Mitch McConnell's Trump problem: The nominee undermines SCOTUS obstruction and the GOP majority

Donald Trump could force the Senate GOP to choose between its majority and its obstruction of Merrick Garland

Published August 5, 2016 9:59AM (EDT)

Mitch McConnell   (Reuters/Gary Cameron)
Mitch McConnell (Reuters/Gary Cameron)

Remember Merrick Garland? He’s the appeals court judge Barack Obama nominated nearly five months ago to replace Antonin Scalia on the Supreme Court. That nomination has been languishing thanks to the recalcitrance of Senate Republicans, who moved to block any consideration of any Obama nominee and argued that (nonexistent) precedent and (nonexistent) principle demanded that the next president be given the honor of picking Scalia’s successor.

The glaringly obvious real reason behind the obstructionism was that the Republican Senate saw an opportunity to have a Republican president nominate the next Supreme Court justice and restore the court’s conservative majority. Back when they first made the arguments for obstruction (i.e. almost immediately after Scalia died in February), it was an open question as to who the Republican nominee for president would be. That question has since been answered: they’re stuck with Donald Trump, and that unfortunate reality has thrown the Republican Senate leadership and the GOP Senate caucus into a politically untenable situation as it tries to maintain its majority while also denying Obama another Supreme Court pick.

You might have noticed, but Donald Trump is in the middle of an extended implosion just two weeks after accepting his party’s presidential nomination. He’s fighting with a Gold Star family, he’s refusing to endorse congressional Republicans in their primary races, and he and his surrogates keep getting caught in increasingly shameless and extravagant lies. This has taken a toll on Trump’s poll numbers – in an alarming development for Senate Republicans, Trump is tanking in states like Pennsylvania and New Hampshire where vulnerable GOP incumbents are up for reelection. The lower Trump sinks in these states, the higher the likelihood the down-ballot candidates will fall with him.

Were Trump to continue along this downward trajectory, Senate Republicans would be faced with a couple of options, neither of which are good. The first is to stick with Trump, white-knuckle it all the way to Election Day, and pray that doing so won’t result in the GOP losing the presidency, the Senate majority, and the next Supreme Court nomination(s).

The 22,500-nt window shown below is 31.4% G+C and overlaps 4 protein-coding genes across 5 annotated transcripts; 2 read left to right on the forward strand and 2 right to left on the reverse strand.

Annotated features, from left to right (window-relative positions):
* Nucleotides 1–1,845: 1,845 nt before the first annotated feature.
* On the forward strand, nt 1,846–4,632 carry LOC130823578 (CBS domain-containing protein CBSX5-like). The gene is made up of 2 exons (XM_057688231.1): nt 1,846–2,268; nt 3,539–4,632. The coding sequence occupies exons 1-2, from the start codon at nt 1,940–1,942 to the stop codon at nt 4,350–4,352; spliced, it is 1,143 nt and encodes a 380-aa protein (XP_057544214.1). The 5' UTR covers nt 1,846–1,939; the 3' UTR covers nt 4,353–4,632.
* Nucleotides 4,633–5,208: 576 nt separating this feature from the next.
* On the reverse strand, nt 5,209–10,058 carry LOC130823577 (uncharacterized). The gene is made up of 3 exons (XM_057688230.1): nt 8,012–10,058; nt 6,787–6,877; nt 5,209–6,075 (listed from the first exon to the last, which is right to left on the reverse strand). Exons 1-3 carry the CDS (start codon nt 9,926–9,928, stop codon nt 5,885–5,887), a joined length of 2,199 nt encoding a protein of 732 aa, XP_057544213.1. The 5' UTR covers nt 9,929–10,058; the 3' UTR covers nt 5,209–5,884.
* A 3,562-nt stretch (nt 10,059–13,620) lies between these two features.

The other option, if things got bad enough, would be a hard break between Senate Republicans and their presidential nominee. Should Trump’s numbers in battleground states worsen as the calendar drags on, we could see the Senate GOP’s political self-preservation instincts begin to override partisan loyalty:

Were that break to happen, it would mean that Republicans will have given up any hope of winning the presidency and making the next court pick and are focused exclusively on salvaging the Senate. It would also be an admission from the Senate Republican leadership that their obstructionist Supreme Court strategy was a sham from the get-go.

Their case for blocking Garland has always rested on the argument that the people deserve their say in who gets to make the next nomination. If Senate Republican leaders are forced to reverse course on Trump out of political expediency, then they will have undermined their stated argument and acknowledged that their own party’s voters made an unacceptable choice for the presidency.

Regardless of what happens, Trump is proving to be less and less electable with each passing moment, which means the Senate GOP’s obstructionist gamble is already careening towards failure. So now they’re caught in an awkward place in which they’re pretending to stand on the high ground of principle while also trying to avoid being dragged down the low road by their presidential nominee.

And while it is tempting to say that it’s Trump who put the Republicans in this situation, the truth is that they brought it on themselves. The move to block Merrick Garland was a blatant attempt at a power grab and an extraordinary break from political norms, and the excuses Senate Republicans tried to hide behind were transparently cynical. No one was fooled by what they were trying to pull, and the fact that the whole strategy came to rely on the political acumen of Donald Trump offers at least some proof that karmic retribution is real.

By Simon Maloy

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